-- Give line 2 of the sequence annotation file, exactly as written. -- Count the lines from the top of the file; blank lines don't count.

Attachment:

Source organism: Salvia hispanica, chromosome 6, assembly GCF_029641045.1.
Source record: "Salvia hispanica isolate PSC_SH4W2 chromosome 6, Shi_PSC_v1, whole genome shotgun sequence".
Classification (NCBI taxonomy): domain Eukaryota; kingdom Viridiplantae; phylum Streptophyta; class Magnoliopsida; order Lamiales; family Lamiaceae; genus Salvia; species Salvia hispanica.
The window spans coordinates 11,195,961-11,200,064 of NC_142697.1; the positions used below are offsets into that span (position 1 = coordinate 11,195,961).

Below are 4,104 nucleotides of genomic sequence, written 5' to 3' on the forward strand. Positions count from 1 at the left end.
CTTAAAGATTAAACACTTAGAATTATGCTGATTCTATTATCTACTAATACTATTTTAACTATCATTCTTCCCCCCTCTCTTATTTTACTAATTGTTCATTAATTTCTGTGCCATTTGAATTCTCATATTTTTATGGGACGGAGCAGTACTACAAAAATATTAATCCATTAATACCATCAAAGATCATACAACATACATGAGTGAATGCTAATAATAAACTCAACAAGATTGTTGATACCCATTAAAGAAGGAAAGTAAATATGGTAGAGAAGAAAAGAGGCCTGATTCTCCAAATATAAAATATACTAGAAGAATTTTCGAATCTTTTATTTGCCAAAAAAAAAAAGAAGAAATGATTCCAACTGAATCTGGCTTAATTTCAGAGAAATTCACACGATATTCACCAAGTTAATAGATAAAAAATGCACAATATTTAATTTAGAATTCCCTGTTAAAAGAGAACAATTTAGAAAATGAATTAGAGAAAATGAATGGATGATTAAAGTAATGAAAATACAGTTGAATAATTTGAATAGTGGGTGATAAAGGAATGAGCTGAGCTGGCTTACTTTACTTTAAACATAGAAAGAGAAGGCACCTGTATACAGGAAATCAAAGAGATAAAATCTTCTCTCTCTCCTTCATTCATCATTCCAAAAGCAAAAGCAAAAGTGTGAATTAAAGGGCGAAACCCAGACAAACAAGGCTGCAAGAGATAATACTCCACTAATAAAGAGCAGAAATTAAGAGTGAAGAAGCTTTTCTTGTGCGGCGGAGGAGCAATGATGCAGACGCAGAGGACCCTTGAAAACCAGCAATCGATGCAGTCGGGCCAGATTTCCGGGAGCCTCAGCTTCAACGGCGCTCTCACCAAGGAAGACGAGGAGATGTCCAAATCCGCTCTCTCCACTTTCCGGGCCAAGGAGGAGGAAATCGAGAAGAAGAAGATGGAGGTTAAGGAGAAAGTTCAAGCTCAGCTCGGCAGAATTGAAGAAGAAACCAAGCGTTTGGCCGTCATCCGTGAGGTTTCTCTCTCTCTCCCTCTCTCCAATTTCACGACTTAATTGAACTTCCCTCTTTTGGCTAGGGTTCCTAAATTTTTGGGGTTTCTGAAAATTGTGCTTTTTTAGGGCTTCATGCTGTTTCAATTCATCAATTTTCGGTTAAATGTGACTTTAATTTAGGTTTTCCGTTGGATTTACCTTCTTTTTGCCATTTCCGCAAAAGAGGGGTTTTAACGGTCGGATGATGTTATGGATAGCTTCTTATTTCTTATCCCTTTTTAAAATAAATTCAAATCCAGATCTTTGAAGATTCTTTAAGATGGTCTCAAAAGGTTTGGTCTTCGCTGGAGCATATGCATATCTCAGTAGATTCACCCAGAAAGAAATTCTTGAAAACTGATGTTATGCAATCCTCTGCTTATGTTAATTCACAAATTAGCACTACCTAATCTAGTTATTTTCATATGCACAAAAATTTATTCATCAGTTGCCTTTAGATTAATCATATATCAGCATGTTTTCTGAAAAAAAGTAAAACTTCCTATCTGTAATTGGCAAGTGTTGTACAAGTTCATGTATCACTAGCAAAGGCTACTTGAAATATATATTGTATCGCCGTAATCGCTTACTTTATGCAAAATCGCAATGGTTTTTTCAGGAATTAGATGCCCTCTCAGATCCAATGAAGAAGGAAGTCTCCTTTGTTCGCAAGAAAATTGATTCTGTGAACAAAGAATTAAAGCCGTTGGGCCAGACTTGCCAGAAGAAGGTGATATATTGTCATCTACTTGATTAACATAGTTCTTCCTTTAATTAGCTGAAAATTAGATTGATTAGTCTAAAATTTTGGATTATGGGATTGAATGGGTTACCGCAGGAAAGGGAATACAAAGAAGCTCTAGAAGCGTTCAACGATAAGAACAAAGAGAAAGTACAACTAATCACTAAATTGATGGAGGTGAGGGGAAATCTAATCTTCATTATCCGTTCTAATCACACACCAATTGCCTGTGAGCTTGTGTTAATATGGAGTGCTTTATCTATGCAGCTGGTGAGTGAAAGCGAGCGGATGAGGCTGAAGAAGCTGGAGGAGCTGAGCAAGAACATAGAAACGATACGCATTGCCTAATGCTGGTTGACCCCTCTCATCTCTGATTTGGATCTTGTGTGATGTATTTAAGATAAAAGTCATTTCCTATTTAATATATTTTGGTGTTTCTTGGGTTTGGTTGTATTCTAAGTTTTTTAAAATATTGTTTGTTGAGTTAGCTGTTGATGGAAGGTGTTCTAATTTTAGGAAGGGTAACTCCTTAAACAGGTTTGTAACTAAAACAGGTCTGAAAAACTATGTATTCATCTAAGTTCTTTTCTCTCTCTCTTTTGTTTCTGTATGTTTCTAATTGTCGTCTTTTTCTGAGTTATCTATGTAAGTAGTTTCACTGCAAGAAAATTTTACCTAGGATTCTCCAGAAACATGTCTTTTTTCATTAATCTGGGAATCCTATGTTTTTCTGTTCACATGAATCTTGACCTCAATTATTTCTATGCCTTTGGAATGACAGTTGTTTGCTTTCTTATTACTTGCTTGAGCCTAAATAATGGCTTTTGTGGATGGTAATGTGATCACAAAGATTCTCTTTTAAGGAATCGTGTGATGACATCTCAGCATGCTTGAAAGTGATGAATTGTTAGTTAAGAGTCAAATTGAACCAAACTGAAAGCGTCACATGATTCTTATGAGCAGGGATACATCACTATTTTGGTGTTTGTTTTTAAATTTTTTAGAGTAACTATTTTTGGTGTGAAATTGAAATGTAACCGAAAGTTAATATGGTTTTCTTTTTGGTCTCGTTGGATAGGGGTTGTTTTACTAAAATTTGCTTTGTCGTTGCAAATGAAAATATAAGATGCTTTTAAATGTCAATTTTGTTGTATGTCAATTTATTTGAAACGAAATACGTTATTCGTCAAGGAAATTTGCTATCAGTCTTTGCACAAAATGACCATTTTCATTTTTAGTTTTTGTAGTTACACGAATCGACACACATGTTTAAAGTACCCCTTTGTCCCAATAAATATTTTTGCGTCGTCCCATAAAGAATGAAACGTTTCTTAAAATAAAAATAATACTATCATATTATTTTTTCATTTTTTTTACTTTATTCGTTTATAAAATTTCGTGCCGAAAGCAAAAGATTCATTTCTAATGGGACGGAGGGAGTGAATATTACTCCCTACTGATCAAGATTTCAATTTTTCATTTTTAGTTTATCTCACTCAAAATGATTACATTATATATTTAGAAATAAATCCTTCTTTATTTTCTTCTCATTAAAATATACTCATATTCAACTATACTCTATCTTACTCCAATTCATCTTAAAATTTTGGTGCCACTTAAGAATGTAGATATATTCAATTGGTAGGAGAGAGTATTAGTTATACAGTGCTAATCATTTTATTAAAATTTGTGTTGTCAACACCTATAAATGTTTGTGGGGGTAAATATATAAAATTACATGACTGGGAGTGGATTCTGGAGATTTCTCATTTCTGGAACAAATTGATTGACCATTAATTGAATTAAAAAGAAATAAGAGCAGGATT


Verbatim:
Source record: "Salvia hispanica isolate PSC_SH4W2 chromosome 6, Shi_PSC_v1, whole genome shotgun sequence".